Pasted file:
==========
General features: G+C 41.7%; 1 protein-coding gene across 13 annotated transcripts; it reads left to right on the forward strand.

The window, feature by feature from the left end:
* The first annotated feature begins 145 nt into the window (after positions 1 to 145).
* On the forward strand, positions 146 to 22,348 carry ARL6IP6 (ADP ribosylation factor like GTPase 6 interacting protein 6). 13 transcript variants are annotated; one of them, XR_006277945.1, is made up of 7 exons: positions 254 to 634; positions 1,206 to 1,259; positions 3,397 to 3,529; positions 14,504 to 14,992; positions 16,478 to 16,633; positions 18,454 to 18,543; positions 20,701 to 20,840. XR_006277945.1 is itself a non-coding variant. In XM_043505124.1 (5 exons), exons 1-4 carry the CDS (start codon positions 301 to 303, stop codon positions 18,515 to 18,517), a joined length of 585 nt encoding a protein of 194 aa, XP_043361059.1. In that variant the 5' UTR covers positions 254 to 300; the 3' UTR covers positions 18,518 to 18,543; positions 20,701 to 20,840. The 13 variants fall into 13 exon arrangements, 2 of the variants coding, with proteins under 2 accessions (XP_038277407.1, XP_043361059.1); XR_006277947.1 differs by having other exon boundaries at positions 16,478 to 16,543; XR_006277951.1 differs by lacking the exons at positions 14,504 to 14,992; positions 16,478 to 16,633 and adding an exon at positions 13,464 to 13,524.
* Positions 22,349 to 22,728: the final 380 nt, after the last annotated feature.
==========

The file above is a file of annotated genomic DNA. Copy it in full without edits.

General features: G+C 41.7%; 1 protein-coding gene across 13 annotated transcripts; it reads left to right on the forward strand.

The window, feature by feature from the left end:
* The first annotated feature begins 145 nt into the window (after positions 1 to 145).
* On the forward strand, positions 146 to 22,348 carry ARL6IP6 (ADP ribosylation factor like GTPase 6 interacting protein 6). 13 transcript variants are annotated; one of them, XR_006277945.1, is made up of 7 exons: positions 254 to 634; positions 1,206 to 1,259; positions 3,397 to 3,529; positions 14,504 to 14,992; positions 16,478 to 16,633; positions 18,454 to 18,543; positions 20,701 to 20,840. XR_006277945.1 is itself a non-coding variant. In XM_043505124.1 (5 exons), exons 1-4 carry the CDS (start codon positions 301 to 303, stop codon positions 18,515 to 18,517), a joined length of 585 nt encoding a protein of 194 aa, XP_043361059.1. In that variant the 5' UTR covers positions 254 to 300; the 3' UTR covers positions 18,518 to 18,543; positions 20,701 to 20,840. The 13 variants fall into 13 exon arrangements, 2 of the variants coding, with proteins under 2 accessions (XP_038277407.1, XP_043361059.1); XR_006277947.1 differs by having other exon boundaries at positions 16,478 to 16,543; XR_006277951.1 differs by lacking the exons at positions 14,504 to 14,992; positions 16,478 to 16,633 and adding an exon at positions 13,464 to 13,524.
* Positions 22,349 to 22,728: the final 380 nt, after the last annotated feature.